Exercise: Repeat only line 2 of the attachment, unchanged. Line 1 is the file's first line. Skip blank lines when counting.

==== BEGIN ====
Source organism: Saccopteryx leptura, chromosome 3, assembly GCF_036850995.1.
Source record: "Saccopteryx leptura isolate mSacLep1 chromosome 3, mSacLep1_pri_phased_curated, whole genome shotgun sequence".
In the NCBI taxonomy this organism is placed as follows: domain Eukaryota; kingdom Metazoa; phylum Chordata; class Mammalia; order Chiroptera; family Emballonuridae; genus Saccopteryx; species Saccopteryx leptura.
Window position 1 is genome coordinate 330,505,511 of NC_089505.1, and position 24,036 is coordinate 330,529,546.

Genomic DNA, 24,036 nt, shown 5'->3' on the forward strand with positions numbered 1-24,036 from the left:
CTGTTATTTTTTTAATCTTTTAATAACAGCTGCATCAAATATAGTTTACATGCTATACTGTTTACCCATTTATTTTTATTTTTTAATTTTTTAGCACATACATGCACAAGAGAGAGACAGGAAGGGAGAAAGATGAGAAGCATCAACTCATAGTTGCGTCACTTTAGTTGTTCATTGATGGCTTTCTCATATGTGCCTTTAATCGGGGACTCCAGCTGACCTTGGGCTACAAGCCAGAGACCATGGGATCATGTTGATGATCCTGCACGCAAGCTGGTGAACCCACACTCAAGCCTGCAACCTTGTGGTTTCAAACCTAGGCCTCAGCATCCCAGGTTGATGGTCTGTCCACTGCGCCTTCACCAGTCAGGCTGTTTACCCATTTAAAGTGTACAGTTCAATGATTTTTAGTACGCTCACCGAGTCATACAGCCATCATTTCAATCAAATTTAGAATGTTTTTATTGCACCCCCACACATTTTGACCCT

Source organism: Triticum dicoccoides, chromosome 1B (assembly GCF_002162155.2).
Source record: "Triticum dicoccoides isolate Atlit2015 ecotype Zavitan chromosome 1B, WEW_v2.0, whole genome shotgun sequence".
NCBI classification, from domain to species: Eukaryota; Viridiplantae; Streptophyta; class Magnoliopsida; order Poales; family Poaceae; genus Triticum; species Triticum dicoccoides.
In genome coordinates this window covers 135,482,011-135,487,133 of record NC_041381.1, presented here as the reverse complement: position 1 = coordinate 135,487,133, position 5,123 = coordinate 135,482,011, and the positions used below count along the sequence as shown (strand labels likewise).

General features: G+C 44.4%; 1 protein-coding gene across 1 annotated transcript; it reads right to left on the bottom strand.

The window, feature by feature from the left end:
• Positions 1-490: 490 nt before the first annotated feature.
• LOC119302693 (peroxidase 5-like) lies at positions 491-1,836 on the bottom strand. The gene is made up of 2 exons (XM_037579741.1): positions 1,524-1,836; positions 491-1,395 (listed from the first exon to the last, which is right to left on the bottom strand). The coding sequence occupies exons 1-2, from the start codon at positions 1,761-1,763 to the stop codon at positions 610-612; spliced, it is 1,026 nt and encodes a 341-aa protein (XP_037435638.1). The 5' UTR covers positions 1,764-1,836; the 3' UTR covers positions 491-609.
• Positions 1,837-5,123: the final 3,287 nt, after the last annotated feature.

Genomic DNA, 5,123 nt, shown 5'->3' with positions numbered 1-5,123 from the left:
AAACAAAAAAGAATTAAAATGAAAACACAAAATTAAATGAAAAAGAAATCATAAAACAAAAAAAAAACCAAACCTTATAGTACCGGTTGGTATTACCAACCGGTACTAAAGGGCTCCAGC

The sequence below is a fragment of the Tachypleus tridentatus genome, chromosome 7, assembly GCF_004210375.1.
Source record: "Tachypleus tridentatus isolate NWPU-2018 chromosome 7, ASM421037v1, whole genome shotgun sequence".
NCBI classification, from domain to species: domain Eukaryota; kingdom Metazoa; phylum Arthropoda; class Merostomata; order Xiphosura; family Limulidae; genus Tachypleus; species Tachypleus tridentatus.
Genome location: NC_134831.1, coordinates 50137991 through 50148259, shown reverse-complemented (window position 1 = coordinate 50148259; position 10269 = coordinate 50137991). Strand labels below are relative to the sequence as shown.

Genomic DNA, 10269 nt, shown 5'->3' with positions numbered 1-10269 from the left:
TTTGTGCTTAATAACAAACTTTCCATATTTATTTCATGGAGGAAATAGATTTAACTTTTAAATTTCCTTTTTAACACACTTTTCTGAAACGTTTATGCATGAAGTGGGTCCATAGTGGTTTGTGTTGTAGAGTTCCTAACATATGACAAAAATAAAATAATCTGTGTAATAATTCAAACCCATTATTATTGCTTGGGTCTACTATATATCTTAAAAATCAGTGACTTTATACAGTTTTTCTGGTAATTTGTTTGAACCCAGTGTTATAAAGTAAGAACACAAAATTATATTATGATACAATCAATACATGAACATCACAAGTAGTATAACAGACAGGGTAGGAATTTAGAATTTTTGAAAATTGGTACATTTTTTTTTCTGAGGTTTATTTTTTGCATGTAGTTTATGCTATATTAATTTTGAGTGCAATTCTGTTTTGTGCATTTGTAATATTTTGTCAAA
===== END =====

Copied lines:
Source record: "Saccopteryx leptura isolate mSacLep1 chromosome 3, mSacLep1_pri_phased_curated, whole genome shotgun sequence".